An estimated 150,000 Burmese refugees, largely from the Karen ethnic group, have lived in camps in Thailand, often for more than a decade. The refugees fled to Thailand to escape fighting between the Burmese military and ethnic insurgent groups. During the conflict they were frequently targeted by the military seeking to cut off any links between the insurgent groups and the civilian population. Refugees in camps represent just a tiny fraction of the estimated two million Burmese in Thailand.
Prior to arriving in Thailand, the refugees and asylum seekers experienced human rights violations such as torture, rape, forcible conscription of their children in the military, and forced labor. Many came to Thailand after having lived as internally displaced persons for long periods of time, and only after having exhausted all possible means of survival.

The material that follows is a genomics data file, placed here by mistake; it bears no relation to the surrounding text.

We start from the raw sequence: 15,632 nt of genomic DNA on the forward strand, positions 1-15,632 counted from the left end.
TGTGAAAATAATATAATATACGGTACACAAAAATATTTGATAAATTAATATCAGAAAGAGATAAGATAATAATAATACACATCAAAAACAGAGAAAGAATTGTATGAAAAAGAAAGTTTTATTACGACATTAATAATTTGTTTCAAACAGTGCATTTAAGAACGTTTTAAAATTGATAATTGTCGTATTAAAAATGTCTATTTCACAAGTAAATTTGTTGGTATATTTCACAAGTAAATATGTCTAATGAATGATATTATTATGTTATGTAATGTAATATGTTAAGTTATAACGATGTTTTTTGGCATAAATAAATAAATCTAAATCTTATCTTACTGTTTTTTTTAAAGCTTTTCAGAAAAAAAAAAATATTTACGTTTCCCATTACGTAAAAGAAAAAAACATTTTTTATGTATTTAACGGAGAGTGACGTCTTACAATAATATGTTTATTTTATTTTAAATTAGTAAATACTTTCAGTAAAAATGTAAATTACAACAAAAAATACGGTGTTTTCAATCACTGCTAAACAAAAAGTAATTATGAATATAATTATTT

The Royal Thai Government (RTG) has not signed the 1951 Refugee Convention or its 1967 Protocol and confines its recognition of asylum seekers to those who have fled fighting or political persecution. The refugees in the camps have restricted freedom of movement and little access to higher educational opportunities and income generation projects.
In 2005, the RTG, led by then Prime Minister Thaksin, approved the option of resettlement from the refugee camps and agreed to permit greater freedom of movement and access to education and work opportunities for refugees not opting for resettlement. There has been only limited progress made with such programs and non-governmental organizations (NGOs) are currently identifying pilot projects. It is possible that they will only be carried out on a large scale after new elections in Thailand and a civilian government coming to power. Opening the camps would be of particular help to skilled and educated workers, many of whom are currently keen to be resettled overseas, as it would give them an opportunity to maximize their talents.